Mark David Chapman said during his parole hearing that he had descended into an "imaginary world" that 22 years ago led him to kill legendary Beatle John Lennon.

The transcript from Chapman's Tuesday parole hearing showed him as a man who continues to be a loner and who has little plans if freed other than to spread the word of Jesus. 

Chapman, 47, who was denied parole Wednesday for a second time and is not eligible again for two years, apologized for his crime and its impact on his own family. 

But he made no specific reference to the effects it has had on the family Lennon left behind. 

"I'm sorry for my crime," Chapman said in a transcript from his hearing Tuesday. "I'm sorry for inflicting so much hurt on everybody. I'm sorry for what I did to my wife, my mother, my family."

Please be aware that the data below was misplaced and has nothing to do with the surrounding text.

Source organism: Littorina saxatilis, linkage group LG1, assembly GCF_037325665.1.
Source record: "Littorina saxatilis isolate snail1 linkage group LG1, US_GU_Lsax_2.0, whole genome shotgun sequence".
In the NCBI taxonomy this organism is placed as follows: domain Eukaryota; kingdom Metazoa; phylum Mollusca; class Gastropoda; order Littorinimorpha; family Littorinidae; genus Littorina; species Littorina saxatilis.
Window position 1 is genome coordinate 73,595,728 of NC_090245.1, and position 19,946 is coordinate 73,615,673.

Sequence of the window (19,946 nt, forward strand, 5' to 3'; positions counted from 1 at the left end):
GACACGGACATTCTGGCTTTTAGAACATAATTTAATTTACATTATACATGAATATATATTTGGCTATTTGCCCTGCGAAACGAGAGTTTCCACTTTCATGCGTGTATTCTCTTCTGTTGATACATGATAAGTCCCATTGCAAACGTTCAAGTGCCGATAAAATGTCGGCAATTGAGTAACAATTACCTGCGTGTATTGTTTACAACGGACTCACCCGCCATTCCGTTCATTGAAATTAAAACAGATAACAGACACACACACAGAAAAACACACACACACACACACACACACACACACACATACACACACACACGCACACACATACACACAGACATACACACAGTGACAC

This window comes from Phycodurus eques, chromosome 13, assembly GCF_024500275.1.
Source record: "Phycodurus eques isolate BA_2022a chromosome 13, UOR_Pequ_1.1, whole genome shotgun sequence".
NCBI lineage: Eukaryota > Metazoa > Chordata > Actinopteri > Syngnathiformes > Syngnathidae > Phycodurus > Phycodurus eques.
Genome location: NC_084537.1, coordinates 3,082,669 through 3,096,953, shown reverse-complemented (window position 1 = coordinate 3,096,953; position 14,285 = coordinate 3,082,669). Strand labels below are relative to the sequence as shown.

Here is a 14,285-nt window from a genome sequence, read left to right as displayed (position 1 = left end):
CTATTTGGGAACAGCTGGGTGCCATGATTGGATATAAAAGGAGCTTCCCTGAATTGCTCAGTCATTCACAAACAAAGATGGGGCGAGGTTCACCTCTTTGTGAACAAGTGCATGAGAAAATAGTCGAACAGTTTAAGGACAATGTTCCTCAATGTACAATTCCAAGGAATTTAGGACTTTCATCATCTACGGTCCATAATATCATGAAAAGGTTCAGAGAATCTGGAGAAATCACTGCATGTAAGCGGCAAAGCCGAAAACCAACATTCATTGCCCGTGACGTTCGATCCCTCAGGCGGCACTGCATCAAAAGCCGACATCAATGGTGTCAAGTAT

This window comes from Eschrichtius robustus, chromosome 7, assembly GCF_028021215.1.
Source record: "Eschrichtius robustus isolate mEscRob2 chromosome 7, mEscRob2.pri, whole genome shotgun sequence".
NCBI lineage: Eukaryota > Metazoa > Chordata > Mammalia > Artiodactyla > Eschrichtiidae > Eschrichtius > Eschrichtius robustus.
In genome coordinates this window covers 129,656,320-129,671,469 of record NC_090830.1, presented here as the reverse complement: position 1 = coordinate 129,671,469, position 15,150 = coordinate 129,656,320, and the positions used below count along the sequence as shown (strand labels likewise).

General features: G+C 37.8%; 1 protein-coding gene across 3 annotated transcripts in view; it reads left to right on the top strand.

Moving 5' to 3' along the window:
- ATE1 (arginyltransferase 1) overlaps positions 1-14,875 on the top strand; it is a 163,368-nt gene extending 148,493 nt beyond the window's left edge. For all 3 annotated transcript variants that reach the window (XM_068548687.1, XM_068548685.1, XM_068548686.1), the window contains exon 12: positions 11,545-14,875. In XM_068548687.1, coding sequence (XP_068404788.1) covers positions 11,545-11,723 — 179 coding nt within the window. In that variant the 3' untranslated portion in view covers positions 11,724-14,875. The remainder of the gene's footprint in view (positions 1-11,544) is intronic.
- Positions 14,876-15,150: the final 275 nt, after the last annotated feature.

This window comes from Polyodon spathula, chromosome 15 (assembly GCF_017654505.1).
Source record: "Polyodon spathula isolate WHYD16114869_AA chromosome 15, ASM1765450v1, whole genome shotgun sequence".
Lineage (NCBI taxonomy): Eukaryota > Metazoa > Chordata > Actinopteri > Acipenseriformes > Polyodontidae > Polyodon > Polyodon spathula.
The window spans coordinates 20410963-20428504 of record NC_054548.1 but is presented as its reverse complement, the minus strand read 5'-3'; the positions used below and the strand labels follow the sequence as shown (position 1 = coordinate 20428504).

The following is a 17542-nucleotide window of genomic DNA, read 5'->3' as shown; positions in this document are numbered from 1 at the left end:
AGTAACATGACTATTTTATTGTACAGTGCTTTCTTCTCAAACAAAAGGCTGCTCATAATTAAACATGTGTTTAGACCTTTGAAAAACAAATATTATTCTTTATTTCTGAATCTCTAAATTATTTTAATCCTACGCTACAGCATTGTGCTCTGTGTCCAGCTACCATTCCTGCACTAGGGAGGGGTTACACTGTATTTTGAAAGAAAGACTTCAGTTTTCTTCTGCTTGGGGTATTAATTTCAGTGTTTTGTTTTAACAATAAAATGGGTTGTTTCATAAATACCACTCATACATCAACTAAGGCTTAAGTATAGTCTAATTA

During the 20-minute hearing, Chapman recounted how, while living in Hawaii and after marrying a travel agent, he began drinking heavily. 

It was then that he recalled a book he read as a teenager, J.D. Salinger's The Catcher in the Rye, which he was carrying when police arrested him after he shot Lennon on Dec. 8, 1980. 

Chapman said he began identifying with the lead character, Holden Caulfield, whom he described as someone against anything phony. 

Chapman is serving 20 years to life in Attica state prison.

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